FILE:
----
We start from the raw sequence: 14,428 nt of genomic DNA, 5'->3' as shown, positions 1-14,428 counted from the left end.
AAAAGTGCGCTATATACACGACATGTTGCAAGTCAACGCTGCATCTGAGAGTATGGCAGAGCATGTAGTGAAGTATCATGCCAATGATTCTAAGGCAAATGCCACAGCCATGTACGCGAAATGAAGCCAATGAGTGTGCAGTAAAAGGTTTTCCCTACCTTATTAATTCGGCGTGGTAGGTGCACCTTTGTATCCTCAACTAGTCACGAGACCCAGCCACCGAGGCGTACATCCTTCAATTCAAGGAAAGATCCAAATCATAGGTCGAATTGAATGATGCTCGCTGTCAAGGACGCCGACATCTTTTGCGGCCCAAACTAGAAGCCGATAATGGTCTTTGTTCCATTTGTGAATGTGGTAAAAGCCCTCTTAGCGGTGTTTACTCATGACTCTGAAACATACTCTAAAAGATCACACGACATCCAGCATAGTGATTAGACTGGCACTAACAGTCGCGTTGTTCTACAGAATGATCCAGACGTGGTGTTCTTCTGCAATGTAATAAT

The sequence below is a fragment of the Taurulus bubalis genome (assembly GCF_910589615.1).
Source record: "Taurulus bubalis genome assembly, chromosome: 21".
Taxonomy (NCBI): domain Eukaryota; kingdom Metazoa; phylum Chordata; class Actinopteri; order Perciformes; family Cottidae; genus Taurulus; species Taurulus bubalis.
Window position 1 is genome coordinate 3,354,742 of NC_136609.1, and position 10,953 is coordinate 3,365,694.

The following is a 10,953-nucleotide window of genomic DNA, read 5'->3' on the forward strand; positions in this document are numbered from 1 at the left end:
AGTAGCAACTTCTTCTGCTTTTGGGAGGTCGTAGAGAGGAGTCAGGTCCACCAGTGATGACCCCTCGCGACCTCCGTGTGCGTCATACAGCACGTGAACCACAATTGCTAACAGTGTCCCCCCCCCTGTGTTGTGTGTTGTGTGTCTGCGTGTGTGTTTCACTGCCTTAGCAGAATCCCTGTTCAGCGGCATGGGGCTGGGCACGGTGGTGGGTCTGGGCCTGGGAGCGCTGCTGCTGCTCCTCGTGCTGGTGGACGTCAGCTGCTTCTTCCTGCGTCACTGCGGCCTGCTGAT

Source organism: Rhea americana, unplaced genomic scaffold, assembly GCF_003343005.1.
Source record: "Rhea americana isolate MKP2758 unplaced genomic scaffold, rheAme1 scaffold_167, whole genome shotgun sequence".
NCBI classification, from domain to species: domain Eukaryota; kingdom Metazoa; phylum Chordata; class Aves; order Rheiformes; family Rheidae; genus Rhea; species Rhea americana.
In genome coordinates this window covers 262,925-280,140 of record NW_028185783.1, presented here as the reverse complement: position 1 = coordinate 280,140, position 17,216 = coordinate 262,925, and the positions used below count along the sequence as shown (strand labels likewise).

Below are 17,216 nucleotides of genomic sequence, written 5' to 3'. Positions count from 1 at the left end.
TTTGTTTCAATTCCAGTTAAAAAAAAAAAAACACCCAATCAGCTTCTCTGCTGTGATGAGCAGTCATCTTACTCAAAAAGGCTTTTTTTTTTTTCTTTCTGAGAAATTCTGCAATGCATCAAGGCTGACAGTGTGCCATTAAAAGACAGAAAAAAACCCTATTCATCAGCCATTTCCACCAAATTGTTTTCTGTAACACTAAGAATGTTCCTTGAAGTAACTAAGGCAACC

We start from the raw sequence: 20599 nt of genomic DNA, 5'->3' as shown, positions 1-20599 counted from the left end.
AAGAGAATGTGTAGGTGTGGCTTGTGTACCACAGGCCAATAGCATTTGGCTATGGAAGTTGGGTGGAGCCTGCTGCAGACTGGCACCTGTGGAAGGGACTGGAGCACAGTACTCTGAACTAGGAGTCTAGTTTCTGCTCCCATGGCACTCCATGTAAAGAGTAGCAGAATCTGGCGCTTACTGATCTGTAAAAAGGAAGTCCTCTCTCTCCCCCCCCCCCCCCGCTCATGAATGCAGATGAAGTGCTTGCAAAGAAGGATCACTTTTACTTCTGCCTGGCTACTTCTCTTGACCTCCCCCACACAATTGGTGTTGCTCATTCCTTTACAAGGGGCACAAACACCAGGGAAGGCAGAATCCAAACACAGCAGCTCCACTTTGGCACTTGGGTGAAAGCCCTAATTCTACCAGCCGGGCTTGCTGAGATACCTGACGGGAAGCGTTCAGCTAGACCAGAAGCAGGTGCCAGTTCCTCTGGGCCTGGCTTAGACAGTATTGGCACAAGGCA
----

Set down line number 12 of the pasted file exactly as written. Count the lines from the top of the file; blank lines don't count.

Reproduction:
In genome coordinates this window covers 262,925-280,140 of record NW_028185783.1, presented here as the reverse complement: position 1 = coordinate 280,140, position 17,216 = coordinate 262,925, and the positions used below count along the sequence as shown (strand labels likewise).